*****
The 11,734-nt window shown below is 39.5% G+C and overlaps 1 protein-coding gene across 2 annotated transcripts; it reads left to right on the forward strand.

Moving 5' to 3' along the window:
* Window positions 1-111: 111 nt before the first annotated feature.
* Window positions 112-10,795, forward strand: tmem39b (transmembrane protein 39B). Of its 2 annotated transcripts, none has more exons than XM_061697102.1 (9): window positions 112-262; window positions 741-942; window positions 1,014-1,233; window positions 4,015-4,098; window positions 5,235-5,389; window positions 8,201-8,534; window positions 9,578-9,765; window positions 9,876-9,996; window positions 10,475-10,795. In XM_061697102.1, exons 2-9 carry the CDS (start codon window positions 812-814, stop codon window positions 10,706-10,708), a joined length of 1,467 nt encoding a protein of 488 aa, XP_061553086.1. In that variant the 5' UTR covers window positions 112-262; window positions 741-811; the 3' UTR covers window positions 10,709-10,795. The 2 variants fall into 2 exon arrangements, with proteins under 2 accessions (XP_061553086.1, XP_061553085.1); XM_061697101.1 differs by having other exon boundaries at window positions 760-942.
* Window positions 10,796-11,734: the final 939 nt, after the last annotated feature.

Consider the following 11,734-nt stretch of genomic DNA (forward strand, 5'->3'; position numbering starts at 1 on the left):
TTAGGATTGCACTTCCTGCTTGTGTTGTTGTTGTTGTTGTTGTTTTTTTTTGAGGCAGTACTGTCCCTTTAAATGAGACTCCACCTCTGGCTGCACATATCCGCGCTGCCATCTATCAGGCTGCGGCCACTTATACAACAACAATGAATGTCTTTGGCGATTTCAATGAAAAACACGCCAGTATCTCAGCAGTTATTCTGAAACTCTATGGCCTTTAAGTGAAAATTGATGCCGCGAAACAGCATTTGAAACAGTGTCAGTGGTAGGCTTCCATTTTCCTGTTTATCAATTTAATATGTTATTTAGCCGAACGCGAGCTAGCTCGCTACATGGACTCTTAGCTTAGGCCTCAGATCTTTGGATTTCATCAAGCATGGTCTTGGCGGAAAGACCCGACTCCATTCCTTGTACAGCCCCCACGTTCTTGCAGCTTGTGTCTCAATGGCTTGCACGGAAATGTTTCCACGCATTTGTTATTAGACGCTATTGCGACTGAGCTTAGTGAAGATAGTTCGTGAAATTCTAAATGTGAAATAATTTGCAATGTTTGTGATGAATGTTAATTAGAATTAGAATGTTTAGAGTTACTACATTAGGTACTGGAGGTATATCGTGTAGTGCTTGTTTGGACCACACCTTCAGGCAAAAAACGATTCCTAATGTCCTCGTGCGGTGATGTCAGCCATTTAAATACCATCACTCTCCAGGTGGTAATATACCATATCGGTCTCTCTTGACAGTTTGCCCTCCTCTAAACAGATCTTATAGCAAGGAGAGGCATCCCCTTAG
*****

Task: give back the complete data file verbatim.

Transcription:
The 11,734-nt window shown below is 39.5% G+C and overlaps 1 protein-coding gene across 2 annotated transcripts; it reads left to right on the forward strand.

Moving 5' to 3' along the window:
* Window positions 1-111: 111 nt before the first annotated feature.
* Window positions 112-10,795, forward strand: tmem39b (transmembrane protein 39B). Of its 2 annotated transcripts, none has more exons than XM_061697102.1 (9): window positions 112-262; window positions 741-942; window positions 1,014-1,233; window positions 4,015-4,098; window positions 5,235-5,389; window positions 8,201-8,534; window positions 9,578-9,765; window positions 9,876-9,996; window positions 10,475-10,795. In XM_061697102.1, exons 2-9 carry the CDS (start codon window positions 812-814, stop codon window positions 10,706-10,708), a joined length of 1,467 nt encoding a protein of 488 aa, XP_061553086.1. In that variant the 5' UTR covers window positions 112-262; window positions 741-811; the 3' UTR covers window positions 10,709-10,795. The 2 variants fall into 2 exon arrangements, with proteins under 2 accessions (XP_061553086.1, XP_061553085.1); XM_061697101.1 differs by having other exon boundaries at window positions 760-942.
* Window positions 10,796-11,734: the final 939 nt, after the last annotated feature.

Consider the following 11,734-nt stretch of genomic DNA (forward strand, 5'->3'; position numbering starts at 1 on the left):
TTAGGATTGCACTTCCTGCTTGTGTTGTTGTTGTTGTTGTTGTTTTTTTTTGAGGCAGTACTGTCCCTTTAAATGAGACTCCACCTCTGGCTGCACATATCCGCGCTGCCATCTATCAGGCTGCGGCCACTTATACAACAACAATGAATGTCTTTGGCGATTTCAATGAAAAACACGCCAGTATCTCAGCAGTTATTCTGAAACTCTATGGCCTTTAAGTGAAAATTGATGCCGCGAAACAGCATTTGAAACAGTGTCAGTGGTAGGCTTCCATTTTCCTGTTTATCAATTTAATATGTTATTTAGCCGAACGCGAGCTAGCTCGCTACATGGACTCTTAGCTTAGGCCTCAGATCTTTGGATTTCATCAAGCATGGTCTTGGCGGAAAGACCCGACTCCATTCCTTGTACAGCCCCCACGTTCTTGCAGCTTGTGTCTCAATGGCTTGCACGGAAATGTTTCCACGCATTTGTTATTAGACGCTATTGCGACTGAGCTTAGTGAAGATAGTTCGTGAAATTCTAAATGTGAAATAATTTGCAATGTTTGTGATGAATGTTAATTAGAATTAGAATGTTTAGAGTTACTACATTAGGTACTGGAGGTATATCGTGTAGTGCTTGTTTGGACCACACCTTCAGGCAAAAAACGATTCCTAATGTCCTCGTGCGGTGATGTCAGCCATTTAAATACCATCACTCTCCAGGTGGTAATATACCATATCGGTCTCTCTTGACAGTTTGCCCTCCTCTAAACAGATCTTATAGCAAGGAGAGGCATCCCCTTAG